The problem of seasonal forecasts becoming seriously unreliable for certain events, regions, and seasons, as highlighted above, starts to manifest itself already much earlier in the forecast range. Here, we analyze data from a subseasonal retrospective forecast experiment using the ECMWF monthly forecasting system of model cycle 41R1. The 32-day-long hindcasts were run for 80 start dates over the period 1989–2008. We estimate forecast reliability for four weekly periods from day 4 to 32 based on weekly precipitation anomalies over Europe. The results are presented in Fig. 4 and show that while forecast reliability is good for days 4–11, it quickly drops to a flat line in the reliability diagram for days 12–18 onward, indicating no useful forecast reliability on these time scales. The decrease of reliability only after the end of the conventional medium range of weather forecasts points to the likelihood that such unreliability is due to the relatively slowly growing model error rather than the more rapidly growing initial-condition uncertainty.
Although multimodel ensembles typically have greater initial-value reliability than single-model ensembles, reliability is still far from perfect. For example, the component models of a contemporary multimodel ensemble all suffer from the same systematic deficiencies in regime statistics (such as undersimulation of long-lived blocks). Hence, the results here are also relevant to multimodel ensembles.
DISCUSSION AND CONCLUSIONS.
In this paper, we have used a simple nonlinear toy model of the atmospheric circulation to clarify the notion that the unreliability of initial-value ensemble predictions can directly reveal the untrustworthiness of the model’s forced response. The system consists of a reality with two circulation regimes and a simpler model of reality. While, by construction, the model simulates these two regimes with the correct climatological structure and frequency, the model is not able to correctly simulate the response to an external forcing. We have shown that it is possible to know a priori (i.e., without performing the model simulation under forcing) that the model response to forcing is incorrect. The key that allows such knowledge is data from initial-value (unforced) predictions of reality using the simplified model. Specifically, the model’s unreliability indicates that its response to an external forcing is also not trustworthy.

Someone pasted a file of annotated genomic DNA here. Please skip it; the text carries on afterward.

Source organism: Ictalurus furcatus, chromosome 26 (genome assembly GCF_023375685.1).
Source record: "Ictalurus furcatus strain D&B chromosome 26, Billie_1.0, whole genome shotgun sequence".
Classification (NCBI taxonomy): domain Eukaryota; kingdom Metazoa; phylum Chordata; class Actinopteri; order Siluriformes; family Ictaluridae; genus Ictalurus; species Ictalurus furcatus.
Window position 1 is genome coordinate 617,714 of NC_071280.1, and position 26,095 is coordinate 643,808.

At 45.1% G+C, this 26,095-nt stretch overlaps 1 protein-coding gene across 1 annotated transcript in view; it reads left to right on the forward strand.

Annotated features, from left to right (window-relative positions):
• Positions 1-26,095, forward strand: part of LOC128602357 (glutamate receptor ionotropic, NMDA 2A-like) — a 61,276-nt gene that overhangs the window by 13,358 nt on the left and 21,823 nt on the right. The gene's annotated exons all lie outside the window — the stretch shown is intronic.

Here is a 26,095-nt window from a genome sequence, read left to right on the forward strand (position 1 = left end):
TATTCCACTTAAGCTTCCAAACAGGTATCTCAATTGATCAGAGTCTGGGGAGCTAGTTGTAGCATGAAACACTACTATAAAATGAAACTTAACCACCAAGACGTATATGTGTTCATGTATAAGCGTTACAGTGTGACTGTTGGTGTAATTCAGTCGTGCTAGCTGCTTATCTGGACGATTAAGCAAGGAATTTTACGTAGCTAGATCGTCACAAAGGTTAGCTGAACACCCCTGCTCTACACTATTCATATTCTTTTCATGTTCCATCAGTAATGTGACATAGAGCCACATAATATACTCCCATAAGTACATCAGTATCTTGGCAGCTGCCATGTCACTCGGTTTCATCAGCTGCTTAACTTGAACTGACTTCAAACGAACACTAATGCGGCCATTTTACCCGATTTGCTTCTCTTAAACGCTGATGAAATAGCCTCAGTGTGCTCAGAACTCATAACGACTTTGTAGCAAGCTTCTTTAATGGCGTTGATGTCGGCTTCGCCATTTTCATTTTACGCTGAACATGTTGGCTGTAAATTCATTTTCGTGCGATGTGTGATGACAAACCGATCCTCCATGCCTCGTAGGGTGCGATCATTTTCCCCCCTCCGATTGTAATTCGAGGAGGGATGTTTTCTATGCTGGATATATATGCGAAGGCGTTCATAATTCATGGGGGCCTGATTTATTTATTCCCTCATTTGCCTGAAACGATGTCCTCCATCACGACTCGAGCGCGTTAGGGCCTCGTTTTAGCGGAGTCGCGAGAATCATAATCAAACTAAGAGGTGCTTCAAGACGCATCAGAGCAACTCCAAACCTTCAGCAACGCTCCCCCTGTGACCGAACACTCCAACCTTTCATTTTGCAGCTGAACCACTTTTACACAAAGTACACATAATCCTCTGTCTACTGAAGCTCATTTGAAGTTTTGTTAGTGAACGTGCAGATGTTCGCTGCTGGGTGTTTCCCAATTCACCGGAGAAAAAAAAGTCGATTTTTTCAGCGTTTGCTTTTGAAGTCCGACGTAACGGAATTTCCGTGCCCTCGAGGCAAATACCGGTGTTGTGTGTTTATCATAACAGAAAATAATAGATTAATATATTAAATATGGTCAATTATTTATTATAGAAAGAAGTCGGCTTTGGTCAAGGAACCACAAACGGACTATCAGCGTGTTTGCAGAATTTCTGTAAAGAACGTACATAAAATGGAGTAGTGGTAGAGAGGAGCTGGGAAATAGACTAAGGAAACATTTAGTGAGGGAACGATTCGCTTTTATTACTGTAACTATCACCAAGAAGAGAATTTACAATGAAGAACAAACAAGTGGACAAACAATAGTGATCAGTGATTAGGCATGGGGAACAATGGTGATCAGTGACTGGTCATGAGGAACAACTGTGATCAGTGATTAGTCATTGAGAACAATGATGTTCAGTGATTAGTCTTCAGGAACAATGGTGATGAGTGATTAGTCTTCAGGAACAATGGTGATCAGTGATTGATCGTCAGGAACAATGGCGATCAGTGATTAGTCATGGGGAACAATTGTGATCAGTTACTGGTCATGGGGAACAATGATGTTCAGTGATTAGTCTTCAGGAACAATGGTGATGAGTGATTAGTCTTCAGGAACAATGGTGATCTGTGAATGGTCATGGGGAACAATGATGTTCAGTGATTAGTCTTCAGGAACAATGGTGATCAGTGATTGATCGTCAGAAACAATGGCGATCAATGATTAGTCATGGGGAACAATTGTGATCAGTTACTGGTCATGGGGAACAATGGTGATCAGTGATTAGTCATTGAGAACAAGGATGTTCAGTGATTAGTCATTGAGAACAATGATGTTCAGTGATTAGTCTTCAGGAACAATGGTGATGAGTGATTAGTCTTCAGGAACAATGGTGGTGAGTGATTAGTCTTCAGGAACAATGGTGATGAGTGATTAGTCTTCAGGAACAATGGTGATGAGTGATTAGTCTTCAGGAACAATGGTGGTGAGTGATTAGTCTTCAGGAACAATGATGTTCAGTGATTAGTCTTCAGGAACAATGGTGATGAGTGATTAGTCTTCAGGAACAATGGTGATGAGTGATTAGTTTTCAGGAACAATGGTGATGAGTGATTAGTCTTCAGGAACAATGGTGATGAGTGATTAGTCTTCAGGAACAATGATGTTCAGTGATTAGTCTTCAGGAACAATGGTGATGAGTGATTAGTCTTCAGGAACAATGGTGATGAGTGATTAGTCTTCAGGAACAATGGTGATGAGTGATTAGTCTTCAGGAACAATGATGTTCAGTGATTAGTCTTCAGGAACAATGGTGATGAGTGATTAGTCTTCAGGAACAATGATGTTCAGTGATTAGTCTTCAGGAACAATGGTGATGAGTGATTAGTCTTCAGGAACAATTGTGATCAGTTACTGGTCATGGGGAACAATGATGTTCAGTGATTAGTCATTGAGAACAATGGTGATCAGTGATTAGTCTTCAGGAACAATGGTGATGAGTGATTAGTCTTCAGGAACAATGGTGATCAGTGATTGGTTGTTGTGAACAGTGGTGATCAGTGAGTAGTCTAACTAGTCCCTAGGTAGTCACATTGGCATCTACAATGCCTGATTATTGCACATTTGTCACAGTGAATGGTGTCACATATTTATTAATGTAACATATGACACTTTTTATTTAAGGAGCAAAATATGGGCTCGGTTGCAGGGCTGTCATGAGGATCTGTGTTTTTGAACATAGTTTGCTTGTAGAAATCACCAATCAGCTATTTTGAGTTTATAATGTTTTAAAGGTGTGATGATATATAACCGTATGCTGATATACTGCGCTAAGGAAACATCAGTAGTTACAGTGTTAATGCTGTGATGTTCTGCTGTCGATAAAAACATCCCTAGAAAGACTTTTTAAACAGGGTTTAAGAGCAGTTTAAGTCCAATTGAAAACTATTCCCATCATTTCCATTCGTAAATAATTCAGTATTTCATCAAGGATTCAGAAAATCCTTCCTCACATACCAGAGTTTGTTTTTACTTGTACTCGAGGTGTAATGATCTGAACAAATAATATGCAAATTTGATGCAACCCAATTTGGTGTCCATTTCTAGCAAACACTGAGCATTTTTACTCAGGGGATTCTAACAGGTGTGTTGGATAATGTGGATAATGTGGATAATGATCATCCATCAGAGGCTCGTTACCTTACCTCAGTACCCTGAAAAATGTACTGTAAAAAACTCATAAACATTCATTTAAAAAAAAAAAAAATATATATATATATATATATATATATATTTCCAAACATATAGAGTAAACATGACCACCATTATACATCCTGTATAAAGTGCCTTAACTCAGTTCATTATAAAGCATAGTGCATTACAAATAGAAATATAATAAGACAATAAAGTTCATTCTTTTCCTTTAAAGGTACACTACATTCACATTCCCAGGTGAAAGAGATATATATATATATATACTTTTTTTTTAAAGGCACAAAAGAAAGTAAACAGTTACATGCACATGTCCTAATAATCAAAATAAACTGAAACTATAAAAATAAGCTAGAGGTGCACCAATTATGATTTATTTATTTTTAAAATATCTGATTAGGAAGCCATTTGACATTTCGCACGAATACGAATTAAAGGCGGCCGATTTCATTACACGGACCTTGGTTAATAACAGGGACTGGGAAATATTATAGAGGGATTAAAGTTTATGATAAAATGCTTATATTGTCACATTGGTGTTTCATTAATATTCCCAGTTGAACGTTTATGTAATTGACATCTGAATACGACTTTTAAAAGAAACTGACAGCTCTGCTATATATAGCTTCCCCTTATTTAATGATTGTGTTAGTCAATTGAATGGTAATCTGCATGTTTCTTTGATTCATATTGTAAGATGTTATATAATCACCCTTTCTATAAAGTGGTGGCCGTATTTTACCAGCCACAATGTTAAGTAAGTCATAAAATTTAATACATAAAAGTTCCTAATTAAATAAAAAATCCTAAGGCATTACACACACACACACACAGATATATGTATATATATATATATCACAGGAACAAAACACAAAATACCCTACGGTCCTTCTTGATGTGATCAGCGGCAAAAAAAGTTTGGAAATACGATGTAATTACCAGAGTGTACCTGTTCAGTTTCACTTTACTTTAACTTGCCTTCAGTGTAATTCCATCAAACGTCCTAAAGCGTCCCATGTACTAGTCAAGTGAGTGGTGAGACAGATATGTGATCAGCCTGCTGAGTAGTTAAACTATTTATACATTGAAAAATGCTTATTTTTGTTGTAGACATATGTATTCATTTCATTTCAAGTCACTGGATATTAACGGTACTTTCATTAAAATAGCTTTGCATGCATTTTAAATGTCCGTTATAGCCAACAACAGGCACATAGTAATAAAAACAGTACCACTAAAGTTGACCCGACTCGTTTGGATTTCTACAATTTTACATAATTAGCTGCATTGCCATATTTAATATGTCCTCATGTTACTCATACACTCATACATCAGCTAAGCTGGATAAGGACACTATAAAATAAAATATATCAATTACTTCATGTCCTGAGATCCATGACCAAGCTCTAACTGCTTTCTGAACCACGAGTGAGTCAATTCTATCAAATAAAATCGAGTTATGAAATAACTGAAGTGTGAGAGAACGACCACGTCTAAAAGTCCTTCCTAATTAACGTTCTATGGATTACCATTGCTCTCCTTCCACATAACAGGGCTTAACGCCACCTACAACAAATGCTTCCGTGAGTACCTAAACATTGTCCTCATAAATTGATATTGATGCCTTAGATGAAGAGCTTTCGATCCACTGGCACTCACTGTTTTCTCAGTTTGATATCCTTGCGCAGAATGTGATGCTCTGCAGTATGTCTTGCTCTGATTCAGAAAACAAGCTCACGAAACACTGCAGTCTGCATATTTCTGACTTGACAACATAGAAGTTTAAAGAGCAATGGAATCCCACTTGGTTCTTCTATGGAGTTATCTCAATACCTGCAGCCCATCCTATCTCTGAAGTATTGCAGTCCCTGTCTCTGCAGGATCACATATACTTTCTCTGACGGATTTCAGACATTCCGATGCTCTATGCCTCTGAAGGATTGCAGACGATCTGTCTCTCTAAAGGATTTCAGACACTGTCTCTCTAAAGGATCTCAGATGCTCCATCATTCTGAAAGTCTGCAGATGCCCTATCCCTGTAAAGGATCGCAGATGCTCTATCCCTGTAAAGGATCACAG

With this in mind, it is worth returning to the Stott et al. (2016) quote in the introduction. As discussed in the previous section “Forecast reliability,” an initial-value reliability diagram does not only indicate whether the model is able to capture the predictable features of the event under consideration, it also indicates whether the model can predict climatological probabilities in situations where the event is unpredictable. That is to say, initial-value reliability is still an important diagnostic to study even in situations where there is no inherent real-world predictability. We therefore do not agree with the conclusion of Stott et al. (2016, p. 32) that “although the use of reliability is well established for forecasting, its meaning for attribution is less clear given that reliable attribution is still possible when there is no inherent real-world predictability.”
How can we use initial-condition reliability for improving quantitatively the trustworthiness of a climate model’s response to forcing? The reliability diagram provides a simple framework for calibrating probabilities to make them (in sample) reliable. Suppose the raw forecast probabilities are not reliable because the ensemble system is overconfident and creates, on average, insufficient spread to account for the forecast errors (i.e., the ensemble is underdispersive). In Fig. 5 such a case is schematically illustrated by the solid circles in the reliability diagram. Here, the diagram shows an example for overconfident predictions of a binary tercile event. Where forecast probabilities are larger than 1/3, the events occur less frequently than predicted by the ensemble. Where forecast probabilities are smaller than 1/3, the events occur more frequently. By moving the uncalibrated forecast probabilities (solid circles) horizontally toward the perfect reliability diagonal (open circles), the forecast probabilities can be corrected to be more reliable, keeping the observed frequency of occurrence unchanged. This is illustrated in Fig. 5 by shifting the solid circles to the open circles.